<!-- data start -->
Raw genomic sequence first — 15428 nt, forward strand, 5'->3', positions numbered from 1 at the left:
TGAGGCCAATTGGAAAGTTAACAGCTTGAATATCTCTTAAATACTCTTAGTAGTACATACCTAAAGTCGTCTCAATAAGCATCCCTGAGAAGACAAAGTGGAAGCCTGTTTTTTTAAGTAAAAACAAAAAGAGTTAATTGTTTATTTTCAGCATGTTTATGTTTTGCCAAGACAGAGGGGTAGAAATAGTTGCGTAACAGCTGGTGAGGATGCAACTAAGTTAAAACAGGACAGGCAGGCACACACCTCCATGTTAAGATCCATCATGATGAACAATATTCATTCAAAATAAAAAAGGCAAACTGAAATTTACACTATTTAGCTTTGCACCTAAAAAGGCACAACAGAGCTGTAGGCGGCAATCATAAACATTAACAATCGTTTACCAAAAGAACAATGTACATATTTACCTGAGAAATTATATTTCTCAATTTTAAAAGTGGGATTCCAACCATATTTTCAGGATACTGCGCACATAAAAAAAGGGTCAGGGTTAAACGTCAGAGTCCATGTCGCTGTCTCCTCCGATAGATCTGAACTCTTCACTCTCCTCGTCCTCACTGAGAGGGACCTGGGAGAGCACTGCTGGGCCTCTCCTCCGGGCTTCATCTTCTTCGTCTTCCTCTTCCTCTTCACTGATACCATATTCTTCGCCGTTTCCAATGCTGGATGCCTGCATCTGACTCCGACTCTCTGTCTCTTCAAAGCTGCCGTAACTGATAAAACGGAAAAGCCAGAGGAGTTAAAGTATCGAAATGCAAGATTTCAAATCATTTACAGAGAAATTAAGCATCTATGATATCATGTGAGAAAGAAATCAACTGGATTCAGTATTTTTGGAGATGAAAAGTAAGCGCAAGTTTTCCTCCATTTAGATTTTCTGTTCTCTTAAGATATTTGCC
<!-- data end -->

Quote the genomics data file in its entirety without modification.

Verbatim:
Raw genomic sequence first — 15428 nt, forward strand, 5'->3', positions numbered from 1 at the left:
TGAGGCCAATTGGAAAGTTAACAGCTTGAATATCTCTTAAATACTCTTAGTAGTACATACCTAAAGTCGTCTCAATAAGCATCCCTGAGAAGACAAAGTGGAAGCCTGTTTTTTTAAGTAAAAACAAAAAGAGTTAATTGTTTATTTTCAGCATGTTTATGTTTTGCCAAGACAGAGGGGTAGAAATAGTTGCGTAACAGCTGGTGAGGATGCAACTAAGTTAAAACAGGACAGGCAGGCACACACCTCCATGTTAAGATCCATCATGATGAACAATATTCATTCAAAATAAAAAAGGCAAACTGAAATTTACACTATTTAGCTTTGCACCTAAAAAGGCACAACAGAGCTGTAGGCGGCAATCATAAACATTAACAATCGTTTACCAAAAGAACAATGTACATATTTACCTGAGAAATTATATTTCTCAATTTTAAAAGTGGGATTCCAACCATATTTTCAGGATACTGCGCACATAAAAAAAGGGTCAGGGTTAAACGTCAGAGTCCATGTCGCTGTCTCCTCCGATAGATCTGAACTCTTCACTCTCCTCGTCCTCACTGAGAGGGACCTGGGAGAGCACTGCTGGGCCTCTCCTCCGGGCTTCATCTTCTTCGTCTTCCTCTTCCTCTTCACTGATACCATATTCTTCGCCGTTTCCAATGCTGGATGCCTGCATCTGACTCCGACTCTCTGTCTCTTCAAAGCTGCCGTAACTGATAAAACGGAAAAGCCAGAGGAGTTAAAGTATCGAAATGCAAGATTTCAAATCATTTACAGAGAAATTAAGCATCTATGATATCATGTGAGAAAGAAATCAACTGGATTCAGTATTTTTGGAGATGAAAAGTAAGCGCAAGTTTTCCTCCATTTAGATTTTCTGTTCTCTTAAGATATTTGCC